I had another excellent stay at VCCA. For those of you who know the place, my studio was W6 (again!), which is right by the drive where the visual artists load/unload their cars (not that I’m nosy), and I had bedroom #3, which meant that I had my OWN bathroom, though it was quite—and I do mean quite—tiny. Still, no sharing, and that is worth a lot.
I had all sorts of plans in mind about what I was going to work on—seriously, for fun I typed up a list of options and there were 21 ideas that I would have been happy to tackle. I did work on a couple of these ideas, but a single, idle conversation at breakfast changed everything and sent me in a totally new direction in a very exciting way (thank you, Rachel Zucker!). I’ll pass along the comment that got me thinking, and perhaps it will inspire you. It’s not all that complicated. Rachel, a poet, was talking about a friend of hers who taught a class called something like “Writing about Subcultures.” So—I decided to write about a subculture that day. I probably don’t want to go into too many details at the moment, so suffice it say….best decision I’ve made for a long, long time.
So I got a lot of writing done, mostly rough drafts that I’ll have to spend the coming months fixing up. I think that spilling out Anne Lamott’s “shitty drafts” really works for me in the residency situation. It’s a new environment, there’s a lot of energy—somehow new stuff seems to flow more readily than it does at boring old home. When I’ve been limited to editing and revising at VCCA, I’ve usually felt hampered.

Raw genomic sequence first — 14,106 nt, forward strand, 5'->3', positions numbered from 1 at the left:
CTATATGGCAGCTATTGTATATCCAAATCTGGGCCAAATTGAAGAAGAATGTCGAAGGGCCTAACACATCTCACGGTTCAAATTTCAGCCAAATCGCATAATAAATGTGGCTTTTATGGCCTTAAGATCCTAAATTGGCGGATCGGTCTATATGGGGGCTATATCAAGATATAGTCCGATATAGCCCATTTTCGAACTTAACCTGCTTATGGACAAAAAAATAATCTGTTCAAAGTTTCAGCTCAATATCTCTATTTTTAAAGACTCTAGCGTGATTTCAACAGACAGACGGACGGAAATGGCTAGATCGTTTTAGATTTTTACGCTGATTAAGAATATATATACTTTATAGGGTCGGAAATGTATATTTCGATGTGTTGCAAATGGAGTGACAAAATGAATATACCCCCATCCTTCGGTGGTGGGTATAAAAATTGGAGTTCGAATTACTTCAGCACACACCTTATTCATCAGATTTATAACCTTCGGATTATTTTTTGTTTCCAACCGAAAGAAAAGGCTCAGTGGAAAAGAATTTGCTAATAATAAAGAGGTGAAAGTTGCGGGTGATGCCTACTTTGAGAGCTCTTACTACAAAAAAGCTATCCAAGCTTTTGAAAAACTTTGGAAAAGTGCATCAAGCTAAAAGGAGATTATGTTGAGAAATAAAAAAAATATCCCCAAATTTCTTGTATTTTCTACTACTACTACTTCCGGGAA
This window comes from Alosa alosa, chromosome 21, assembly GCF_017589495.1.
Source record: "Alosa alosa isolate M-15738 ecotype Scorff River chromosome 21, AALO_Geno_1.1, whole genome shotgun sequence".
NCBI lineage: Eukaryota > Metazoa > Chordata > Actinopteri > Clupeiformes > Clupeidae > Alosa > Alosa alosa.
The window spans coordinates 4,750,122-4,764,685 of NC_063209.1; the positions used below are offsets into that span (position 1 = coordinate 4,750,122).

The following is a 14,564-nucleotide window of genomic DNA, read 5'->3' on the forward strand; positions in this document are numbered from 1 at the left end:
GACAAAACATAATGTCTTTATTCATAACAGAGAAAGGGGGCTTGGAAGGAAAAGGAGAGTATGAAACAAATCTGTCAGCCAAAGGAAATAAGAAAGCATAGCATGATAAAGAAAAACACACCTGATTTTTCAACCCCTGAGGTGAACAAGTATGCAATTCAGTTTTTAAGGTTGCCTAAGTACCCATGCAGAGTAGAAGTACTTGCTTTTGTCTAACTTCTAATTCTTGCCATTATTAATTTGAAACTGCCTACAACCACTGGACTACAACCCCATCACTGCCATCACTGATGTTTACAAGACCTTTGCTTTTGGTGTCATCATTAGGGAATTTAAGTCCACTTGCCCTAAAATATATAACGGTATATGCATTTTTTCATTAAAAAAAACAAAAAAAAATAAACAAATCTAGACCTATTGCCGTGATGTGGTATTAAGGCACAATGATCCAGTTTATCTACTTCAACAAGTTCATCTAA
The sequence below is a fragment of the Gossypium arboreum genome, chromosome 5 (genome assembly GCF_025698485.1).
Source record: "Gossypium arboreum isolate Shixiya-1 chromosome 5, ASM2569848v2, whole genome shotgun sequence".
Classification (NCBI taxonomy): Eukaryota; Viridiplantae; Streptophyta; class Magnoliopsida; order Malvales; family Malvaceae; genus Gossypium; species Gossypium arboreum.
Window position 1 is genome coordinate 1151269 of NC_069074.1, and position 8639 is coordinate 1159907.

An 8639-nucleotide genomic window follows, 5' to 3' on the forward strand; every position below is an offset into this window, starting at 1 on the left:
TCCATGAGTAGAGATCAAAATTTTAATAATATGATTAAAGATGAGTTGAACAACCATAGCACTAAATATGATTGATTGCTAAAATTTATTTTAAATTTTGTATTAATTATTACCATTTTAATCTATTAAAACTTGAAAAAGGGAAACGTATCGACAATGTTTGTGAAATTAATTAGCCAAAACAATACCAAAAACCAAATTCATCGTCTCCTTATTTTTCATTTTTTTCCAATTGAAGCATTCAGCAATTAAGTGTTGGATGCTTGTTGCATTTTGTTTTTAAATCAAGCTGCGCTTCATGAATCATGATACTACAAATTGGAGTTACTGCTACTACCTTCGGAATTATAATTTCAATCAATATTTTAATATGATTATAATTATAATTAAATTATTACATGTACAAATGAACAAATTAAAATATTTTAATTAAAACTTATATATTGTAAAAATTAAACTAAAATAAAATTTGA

The other important issue: The food was mostly quite good. In fact, on Saint Patrick’s Day, we had some of the most amazing corned beef ever. Honestly, second only to top-notch Jewish deli corned beef. There was a tiny fight over the last little scraps as several people (including me) raced up for seconds. And there were some burritos at lunch that technically weren’t anything fabulous, but that I’ll remember with fondness.
And I read some excellent books:
The Dry Well by Marlin Barton (short stories by my colleague at Converse College)
If I Loved You, I Would Tell You This by Robin Black (short stories)
Normal People Don’t Live Like This by Dylan Landis (novel in stories)
I couldn’t say enough good things about these books; everyone should read each of them. But, to be more specific, read Landis for perfect prose that will make you feel lazy as a writer for accepting less in your own work; read Black for stories of the deep complexities and moments of grace of real life; and read Barton to read deeply lived lives one small town in Alabama and if you wish Flannery O’Connor were still around writing. All three of these books were incredibly inspiring to me while I was here, and I honestly feel as though they came to me at exactly the right time.
I read some less than inspiring books that shall remain nameless. Boo!
Now it’s back to the real world—which, given the avalanche of recent bad news—I didn’t actually miss all that much. Oh, to be back at VCCA, complaining about stinkbugs!